The manager gave me a little talking to about how he would do it this one time, but that Whole Foods doesn’t allow a store and manufacturer’s coupon together.  Whoa! Really?  That makes no sense and here’s why:

Let’s take the example of the Seventh Generation Paper Towels that cost $2.69 regular price
(Wow, I would never pay $2.69 for paper towels even if they were made of pure cotton!)


Whole Foods Coupons: Fail or Win?

You offered a $1 off any Seventh Generation product coupon here and
Seventh Generation also offers a $1 Manufacturers coupon on their website.

1.  A Whole Foods Coupon is like a sale that you have to be savvy enough to get in on. Not everyone gets the discount, but these are also not reimbursed by the manufacturer directly.

That coupon makes my paper towels $1.69 (still more expensive than Marcal with a coupon). This price alone would not get me in your door for paper towels, I have TONS of other options.

2.  Manufacturer’s coupons are reimbursed directly by the manufacturer plus 8 cents!

That coupon together with my Whole Foods “sale” coupon makes my paper towels 69¢.  Now we’re talking!  The funny thing is, using these two coupons together, Whole Foods actually makes 8 cents more (a total of $1.77) than if I hadn’t used the Manufacturer’s coupon, but your consumer pays less overall. What a great value to your customer and it doesn’t cost you anything!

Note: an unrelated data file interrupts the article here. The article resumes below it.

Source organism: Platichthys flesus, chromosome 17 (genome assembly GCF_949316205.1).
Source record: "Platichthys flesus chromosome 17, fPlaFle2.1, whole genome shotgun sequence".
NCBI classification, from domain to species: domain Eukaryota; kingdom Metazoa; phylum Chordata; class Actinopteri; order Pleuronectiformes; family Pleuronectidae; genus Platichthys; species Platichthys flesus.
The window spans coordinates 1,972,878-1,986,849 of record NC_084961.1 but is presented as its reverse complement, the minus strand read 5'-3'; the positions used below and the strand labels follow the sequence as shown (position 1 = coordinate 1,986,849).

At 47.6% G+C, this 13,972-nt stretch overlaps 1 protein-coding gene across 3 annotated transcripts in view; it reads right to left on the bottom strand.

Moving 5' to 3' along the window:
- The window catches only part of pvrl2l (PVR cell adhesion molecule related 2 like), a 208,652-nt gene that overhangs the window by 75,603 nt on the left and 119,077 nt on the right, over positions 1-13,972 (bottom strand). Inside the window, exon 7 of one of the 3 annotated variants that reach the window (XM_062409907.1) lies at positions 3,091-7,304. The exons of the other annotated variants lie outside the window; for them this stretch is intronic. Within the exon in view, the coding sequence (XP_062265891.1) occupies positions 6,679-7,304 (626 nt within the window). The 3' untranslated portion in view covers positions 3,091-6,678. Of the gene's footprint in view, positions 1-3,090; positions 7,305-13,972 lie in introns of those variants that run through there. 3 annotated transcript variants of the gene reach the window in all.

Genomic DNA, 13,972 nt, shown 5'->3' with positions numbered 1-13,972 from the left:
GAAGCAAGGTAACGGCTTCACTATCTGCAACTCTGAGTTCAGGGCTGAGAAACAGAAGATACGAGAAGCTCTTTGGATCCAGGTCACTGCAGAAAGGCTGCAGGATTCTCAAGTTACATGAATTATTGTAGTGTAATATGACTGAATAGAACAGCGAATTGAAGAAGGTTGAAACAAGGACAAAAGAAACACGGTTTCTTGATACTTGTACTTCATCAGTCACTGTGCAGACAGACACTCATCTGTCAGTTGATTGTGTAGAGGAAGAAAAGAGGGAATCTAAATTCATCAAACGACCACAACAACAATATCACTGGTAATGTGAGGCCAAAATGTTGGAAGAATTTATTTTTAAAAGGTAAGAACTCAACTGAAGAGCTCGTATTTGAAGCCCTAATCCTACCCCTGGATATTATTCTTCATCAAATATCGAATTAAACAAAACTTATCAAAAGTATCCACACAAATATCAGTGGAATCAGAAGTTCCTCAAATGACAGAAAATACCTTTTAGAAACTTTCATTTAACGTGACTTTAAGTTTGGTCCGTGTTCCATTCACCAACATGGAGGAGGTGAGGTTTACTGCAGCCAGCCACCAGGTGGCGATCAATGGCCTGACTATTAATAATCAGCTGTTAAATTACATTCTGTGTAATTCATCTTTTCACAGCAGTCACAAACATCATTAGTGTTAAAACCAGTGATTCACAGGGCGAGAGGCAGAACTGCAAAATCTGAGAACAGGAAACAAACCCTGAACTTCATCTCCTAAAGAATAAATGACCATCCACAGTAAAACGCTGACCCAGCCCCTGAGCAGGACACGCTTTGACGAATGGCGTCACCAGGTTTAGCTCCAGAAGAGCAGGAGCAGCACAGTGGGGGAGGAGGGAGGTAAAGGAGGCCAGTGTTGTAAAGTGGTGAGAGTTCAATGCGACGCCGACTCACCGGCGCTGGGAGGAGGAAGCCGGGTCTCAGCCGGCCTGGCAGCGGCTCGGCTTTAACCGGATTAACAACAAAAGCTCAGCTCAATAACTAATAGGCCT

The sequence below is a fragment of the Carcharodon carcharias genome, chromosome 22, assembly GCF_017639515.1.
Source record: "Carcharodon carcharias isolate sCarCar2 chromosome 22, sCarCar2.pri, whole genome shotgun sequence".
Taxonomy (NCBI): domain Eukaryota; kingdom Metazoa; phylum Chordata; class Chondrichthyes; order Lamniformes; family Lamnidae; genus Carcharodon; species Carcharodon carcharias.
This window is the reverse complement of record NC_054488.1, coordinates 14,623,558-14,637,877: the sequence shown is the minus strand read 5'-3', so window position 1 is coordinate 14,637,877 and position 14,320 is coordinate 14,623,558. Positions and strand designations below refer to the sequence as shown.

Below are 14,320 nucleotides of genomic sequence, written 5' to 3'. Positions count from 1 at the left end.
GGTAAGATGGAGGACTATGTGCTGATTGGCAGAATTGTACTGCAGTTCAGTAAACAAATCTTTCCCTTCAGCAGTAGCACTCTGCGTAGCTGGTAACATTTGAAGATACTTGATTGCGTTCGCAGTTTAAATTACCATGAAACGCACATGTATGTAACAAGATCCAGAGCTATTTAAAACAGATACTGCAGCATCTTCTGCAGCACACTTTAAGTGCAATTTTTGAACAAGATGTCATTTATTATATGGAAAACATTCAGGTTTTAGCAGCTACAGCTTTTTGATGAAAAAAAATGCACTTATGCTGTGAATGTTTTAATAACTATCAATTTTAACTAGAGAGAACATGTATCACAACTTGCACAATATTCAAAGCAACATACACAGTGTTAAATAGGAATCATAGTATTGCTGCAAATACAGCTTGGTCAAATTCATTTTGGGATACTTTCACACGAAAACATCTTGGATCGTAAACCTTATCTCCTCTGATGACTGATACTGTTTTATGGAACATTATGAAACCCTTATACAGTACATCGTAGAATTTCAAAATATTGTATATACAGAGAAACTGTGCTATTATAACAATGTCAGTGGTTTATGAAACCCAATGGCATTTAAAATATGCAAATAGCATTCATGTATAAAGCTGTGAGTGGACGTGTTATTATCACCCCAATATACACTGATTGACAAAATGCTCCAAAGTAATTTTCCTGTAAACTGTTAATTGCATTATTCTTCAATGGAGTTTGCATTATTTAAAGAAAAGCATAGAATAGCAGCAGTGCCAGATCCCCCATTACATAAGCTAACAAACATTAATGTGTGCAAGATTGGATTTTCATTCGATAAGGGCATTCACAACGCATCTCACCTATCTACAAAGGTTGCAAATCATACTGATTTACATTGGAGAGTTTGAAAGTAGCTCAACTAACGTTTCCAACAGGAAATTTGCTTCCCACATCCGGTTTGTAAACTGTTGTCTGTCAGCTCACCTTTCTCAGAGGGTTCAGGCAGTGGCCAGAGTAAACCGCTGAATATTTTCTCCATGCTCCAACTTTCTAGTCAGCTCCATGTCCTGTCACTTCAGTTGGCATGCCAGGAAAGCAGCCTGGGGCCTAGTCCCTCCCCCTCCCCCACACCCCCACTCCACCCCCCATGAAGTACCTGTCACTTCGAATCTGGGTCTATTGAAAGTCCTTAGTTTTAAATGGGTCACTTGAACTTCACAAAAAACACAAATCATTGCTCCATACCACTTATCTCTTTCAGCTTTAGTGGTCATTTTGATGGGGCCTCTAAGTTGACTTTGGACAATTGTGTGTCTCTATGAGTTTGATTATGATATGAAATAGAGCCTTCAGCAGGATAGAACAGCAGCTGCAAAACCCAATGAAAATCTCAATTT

Not only that, but you actually got a new customer in the door and made a sale that you wouldn’t normally make, AND you got 8¢ extra!  Sounds like a win-win, except that this is exactly what the manager would not allow.

It’s interesting because when we are talking about National Brands like 7th Generation and Muir Glen (made by General Mills)… I can buy these products at almost ANY grocery store.

Publix for example takes competitors coupons and manufacturer’s coupons together.  Did I mention their regular prices are also lower?  The tomatoes I got were $1.99 at WF and only $1.69 at Publix.  I have the option to use them there, but I would love to add Whole Foods to my rotation of stores to shop at because of the products you offer that I can’t get anywhere else.

So whadya say Whole Foods, can we work on this policy and get some eco-minded (but also budget-minded) new customers in your store?  I hope so!

Cook Up Some Savings: Old Navy/Publix Deal!

Shopping is fun right?  Well its even more fun when you can score an awesome deal.  Most of my friends and family either think I’m nuts, want to get in on the savings or their eyes glaze over when I talk about my coupons and how I save money on anything I can.

I want to share an example of how I shop and let you all decide if its awesome or totally insane!

What do Old Navy & Publix have in common? Nothing really except that this week you can score an awesome deal combining their promotions!  Publix has a coupon on the very back page of their ad  for $10 off a $50 Old Navy, Gap or Banana Republic Gift Card – Um, that’s 20% off and I haven’t stepped foot in Old Navy yet!